One of the most prominent drug vendors on the infamous Silk Road dark web marketplace was recently arrested, after attempting to launder $19 million in profits made on the site.
Last week, United States Attorney for the Southern District of New York, Geoffrey S. Berman, issued a press release announcing the arrest of 60-year-old Hugh Brian Haney from Columbus, Ohio.
Haney reportedly ran on online shop on the Silk Road selling a variety of prescription pharmaceuticals, earning millions in revenue in just a few years.
Berman warned that this arrest should serve as a reminder that drug vendors on the dark web are not safe from police. Berman said:
Working side by side with our law enforcement partners, our Office has shut down Silk Road, the secret online marketplace for illegal drugs, hacking services, and a whole host of other criminal activity. As alleged, Hugh Haney used Silk Road as a means to sell drugs to people all over the world. [...] Today’s arrest should be a warning to dealers peddling their drugs on the dark web that they cannot remain anonymous forever, especially when attempting to legitimize their illicit proceeds.”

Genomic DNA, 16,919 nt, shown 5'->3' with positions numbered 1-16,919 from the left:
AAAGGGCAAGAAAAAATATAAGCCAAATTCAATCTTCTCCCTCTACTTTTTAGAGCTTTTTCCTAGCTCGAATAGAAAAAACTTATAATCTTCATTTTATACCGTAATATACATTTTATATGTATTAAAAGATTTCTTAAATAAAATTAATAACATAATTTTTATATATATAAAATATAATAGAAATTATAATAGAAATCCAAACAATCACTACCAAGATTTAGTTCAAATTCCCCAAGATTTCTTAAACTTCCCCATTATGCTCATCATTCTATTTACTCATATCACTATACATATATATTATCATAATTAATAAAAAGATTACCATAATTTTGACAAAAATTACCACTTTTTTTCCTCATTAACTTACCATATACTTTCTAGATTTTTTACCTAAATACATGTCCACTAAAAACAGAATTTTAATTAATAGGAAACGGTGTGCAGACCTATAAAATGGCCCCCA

The investigation also involved agents from the Department of Homeland Security, who used blockchain analysis tools to track Bitcoin that was earned on the Silk Road.
Homeland Security Investigations (HSI) special agent-in-charge, Angel M. Melendez said that drug web drug vendors are often getting caught up on the exit ramps, where they attempt to trade cryptocurrency into fiat.
HSI special agents employed blockchain analytics to uncover and seize bitcoins valued at $19 million and usher Haney out of the dark web shadows to face justice in the Southern District of New York.
According to the press release, Haney was one of the primary administrators for a Silk Road shop called "Pharmville," which sold a variety of prescription pharmaceuticals, including oxycontin. Since no drugs were found in a search of Haney's home, they were not able to pin any drug charges on him.
However, they did have enough evidence to charge him with one count of concealment money laundering, which carries a maximum sentence of 20 years in prison. He was also charged with one count of engaging in a financial transaction in criminally derived property, which carries a maximum sentence of 10 years in prison.
The biggest seller on the Silk Road, Jon Slomp is currently serving a 10-year prison sentence. Ross Ulbricht, the alleged creator of the site, was sentenced to two life terms, plus 40 years, without the chance of parole, despite the fact that he didn't sell any drugs.